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FlashForward: Goodbye Yellow Brick Road

“I envy that you believe in the possibility of good.”

Let’s talk about FlashBacks. This episode had three flavors: the flashbacks to Janis’s life, designed to help us understand more about her; the flashbacks to events we’ve already seen; and the flashbacks that substitute for effective exposition and that little-known art of acting and directing. Some were more effective than others. But that’s rather the way of it on this show, isn’t it?

We’ve all noticed, and disliked, the flashbacks to events that we’ve already seen: Aaron’s flash, for instance, is imprinted on my brain, but every week I get to see it again. This week, our intelligence was further insulted by a flashback to Gaius Baltar warning Olivia about the coffee stand—less than a minute after we’d already seen it happen.

Sometimes, these flashbacks have the DoubleDuty of substituting for effective exposition: the montage of Janis’s reaction shots from throughout the series, when she considered Vogel’s offer to make her a double-agent, just made me laugh. I’d been keeping a list of irrelevant flashbacks, and I suddenly saw my organizational strategy falling by the wayside. There’s no way I’m going to parse out which of those flashes were from which episode.

But some flashbacks did give us new information: Gaius flashed back to his time in the experimental psychiatric hospital. Abandoned and graffiti-ed room, shouting savant, jerky camera angles, off-color flashes: this scene was too frantic, and I would have felt more for his character if he’d just been able to speak quietly about his trauma. James Callis is capable of it. But the show didn’t trust him to carry the emotion. Or maybe they don’t trust us to realize that big revelations can come in subtle packages.

And those flashbacks to Janis’s life? Oddly, they didn’t address the one thing I was curious about: why, exactly, did she decide to work for the bad guys? What was her motivation? Vogel gave us some hints, when he explained who she’d be bad-guy bait, but money…for something this big? More character development, please. I’m still not understanding this side of Janis.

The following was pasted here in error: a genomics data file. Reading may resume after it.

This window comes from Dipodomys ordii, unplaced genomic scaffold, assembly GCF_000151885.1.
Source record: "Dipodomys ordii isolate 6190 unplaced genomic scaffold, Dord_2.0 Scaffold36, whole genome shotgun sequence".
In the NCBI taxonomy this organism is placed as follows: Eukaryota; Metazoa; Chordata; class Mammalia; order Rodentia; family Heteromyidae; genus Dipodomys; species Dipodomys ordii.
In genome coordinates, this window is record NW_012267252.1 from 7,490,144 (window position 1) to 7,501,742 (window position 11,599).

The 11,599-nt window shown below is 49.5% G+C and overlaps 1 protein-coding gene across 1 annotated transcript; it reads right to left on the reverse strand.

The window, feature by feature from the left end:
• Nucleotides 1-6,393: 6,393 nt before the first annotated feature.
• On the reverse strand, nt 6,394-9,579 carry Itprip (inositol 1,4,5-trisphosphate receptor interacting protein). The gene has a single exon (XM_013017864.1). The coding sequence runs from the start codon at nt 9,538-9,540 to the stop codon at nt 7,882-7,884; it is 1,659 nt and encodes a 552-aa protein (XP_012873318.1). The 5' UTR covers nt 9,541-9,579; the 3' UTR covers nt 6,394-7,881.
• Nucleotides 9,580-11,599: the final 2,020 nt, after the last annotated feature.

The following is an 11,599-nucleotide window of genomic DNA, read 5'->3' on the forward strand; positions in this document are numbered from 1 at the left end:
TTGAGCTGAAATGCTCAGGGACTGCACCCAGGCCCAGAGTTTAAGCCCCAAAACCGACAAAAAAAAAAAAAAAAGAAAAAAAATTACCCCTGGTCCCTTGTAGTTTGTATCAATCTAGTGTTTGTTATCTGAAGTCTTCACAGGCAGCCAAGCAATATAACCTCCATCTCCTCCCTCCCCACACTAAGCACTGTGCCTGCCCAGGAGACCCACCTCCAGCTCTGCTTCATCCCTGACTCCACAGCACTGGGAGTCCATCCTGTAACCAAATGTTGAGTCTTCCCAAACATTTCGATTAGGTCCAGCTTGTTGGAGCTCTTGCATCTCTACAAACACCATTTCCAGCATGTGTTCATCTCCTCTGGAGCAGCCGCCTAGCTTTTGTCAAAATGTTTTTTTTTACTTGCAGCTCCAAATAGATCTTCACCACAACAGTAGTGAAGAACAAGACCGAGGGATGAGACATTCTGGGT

On the plus side, we finally got a scene in which characters know more than they’re saying—I’ve wanted one of these for weeks now. Am I satisfied? Not really. Mark didn’t really ace it: he played the slips between suspicion and trusting too heavily when he confronted Janis as she was double-agenting. And then he just slipped into trusting. Oh, Mark. If only you were smarter, this show wouldn’t have to exist.

This was another huge episode, information-wise. A sigma ring has been hiding in the White Queen all along (why not just say that, Dyson Frost?). Dyson Frost played doctor and experimented on people—people who saw an alternate universe in their flashes. The baddies want Mark dead. Aaron is one roadblock closer to finding his daughter. Janis is spying on the good guys for the bad guys, and spying on the bad guys for the CIA. James Ellroy can make this sort of double- and triple-crossing make sense, with characters who get a rush from knowledge and the power that it brings. But what is Janis getting? What does she want?

Speaking of characters: Olivia and Agent Vreede (“Shel”) have been spending a lot of time together, usually in scenes involving Gaius. While I’m willing to ignore the pesky question of why Olivia has to go along with Agent Vreede on these treks, I also think their exchanges reveal the weakness of this show: despite the amount of time they’ve spent together, their relationship doesn’t seem to be going anywhere. Are they friends? Would she have his back in a tough situation? Do they argue about the radio when they’re in the car together? What are they like when they’re off-screen? No one character, and no one relationship, seems to have an interior life. Even Janis’s close friendship with Demetri (which, it turns out, is why she joined the FBI) got a schmaltzy hug this week.